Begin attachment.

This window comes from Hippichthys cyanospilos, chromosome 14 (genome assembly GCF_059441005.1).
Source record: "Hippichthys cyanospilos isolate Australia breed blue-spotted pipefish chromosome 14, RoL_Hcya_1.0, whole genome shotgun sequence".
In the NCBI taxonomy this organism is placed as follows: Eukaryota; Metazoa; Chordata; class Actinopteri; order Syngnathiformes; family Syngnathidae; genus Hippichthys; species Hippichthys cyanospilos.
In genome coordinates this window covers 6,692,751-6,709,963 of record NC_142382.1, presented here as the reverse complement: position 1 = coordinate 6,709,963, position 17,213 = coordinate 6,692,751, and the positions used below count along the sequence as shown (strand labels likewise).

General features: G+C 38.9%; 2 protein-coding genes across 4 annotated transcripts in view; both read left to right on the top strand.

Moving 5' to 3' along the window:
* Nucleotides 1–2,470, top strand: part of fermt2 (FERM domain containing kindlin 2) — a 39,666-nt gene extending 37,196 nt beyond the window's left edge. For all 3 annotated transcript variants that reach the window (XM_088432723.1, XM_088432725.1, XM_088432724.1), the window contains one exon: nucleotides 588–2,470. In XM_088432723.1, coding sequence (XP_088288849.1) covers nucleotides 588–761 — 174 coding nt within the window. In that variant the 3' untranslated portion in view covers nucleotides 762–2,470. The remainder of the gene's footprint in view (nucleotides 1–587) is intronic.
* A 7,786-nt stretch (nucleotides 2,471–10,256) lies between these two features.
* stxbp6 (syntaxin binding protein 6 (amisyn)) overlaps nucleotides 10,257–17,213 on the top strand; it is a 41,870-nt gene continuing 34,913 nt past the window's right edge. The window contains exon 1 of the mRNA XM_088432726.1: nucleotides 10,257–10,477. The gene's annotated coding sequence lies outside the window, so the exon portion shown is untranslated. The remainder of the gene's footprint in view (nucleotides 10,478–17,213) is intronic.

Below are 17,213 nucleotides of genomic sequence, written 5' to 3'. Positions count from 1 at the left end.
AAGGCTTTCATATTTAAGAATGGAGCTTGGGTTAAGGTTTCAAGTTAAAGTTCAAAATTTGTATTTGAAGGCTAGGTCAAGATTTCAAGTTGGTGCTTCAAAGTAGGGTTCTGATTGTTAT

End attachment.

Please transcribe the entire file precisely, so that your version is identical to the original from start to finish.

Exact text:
This window comes from Hippichthys cyanospilos, chromosome 14 (genome assembly GCF_059441005.1).
Source record: "Hippichthys cyanospilos isolate Australia breed blue-spotted pipefish chromosome 14, RoL_Hcya_1.0, whole genome shotgun sequence".
In the NCBI taxonomy this organism is placed as follows: Eukaryota; Metazoa; Chordata; class Actinopteri; order Syngnathiformes; family Syngnathidae; genus Hippichthys; species Hippichthys cyanospilos.
In genome coordinates this window covers 6,692,751-6,709,963 of record NC_142382.1, presented here as the reverse complement: position 1 = coordinate 6,709,963, position 17,213 = coordinate 6,692,751, and the positions used below count along the sequence as shown (strand labels likewise).

General features: G+C 38.9%; 2 protein-coding genes across 4 annotated transcripts in view; both read left to right on the top strand.

Moving 5' to 3' along the window:
* Nucleotides 1–2,470, top strand: part of fermt2 (FERM domain containing kindlin 2) — a 39,666-nt gene extending 37,196 nt beyond the window's left edge. For all 3 annotated transcript variants that reach the window (XM_088432723.1, XM_088432725.1, XM_088432724.1), the window contains one exon: nucleotides 588–2,470. In XM_088432723.1, coding sequence (XP_088288849.1) covers nucleotides 588–761 — 174 coding nt within the window. In that variant the 3' untranslated portion in view covers nucleotides 762–2,470. The remainder of the gene's footprint in view (nucleotides 1–587) is intronic.
* A 7,786-nt stretch (nucleotides 2,471–10,256) lies between these two features.
* stxbp6 (syntaxin binding protein 6 (amisyn)) overlaps nucleotides 10,257–17,213 on the top strand; it is a 41,870-nt gene continuing 34,913 nt past the window's right edge. The window contains exon 1 of the mRNA XM_088432726.1: nucleotides 10,257–10,477. The gene's annotated coding sequence lies outside the window, so the exon portion shown is untranslated. The remainder of the gene's footprint in view (nucleotides 10,478–17,213) is intronic.

Below are 17,213 nucleotides of genomic sequence, written 5' to 3'. Positions count from 1 at the left end.
AAGGCTTTCATATTTAAGAATGGAGCTTGGGTTAAGGTTTCAAGTTAAAGTTCAAAATTTGTATTTGAAGGCTAGGTCAAGATTTCAAGTTGGTGCTTCAAAGTAGGGTTCTGATTGTTAT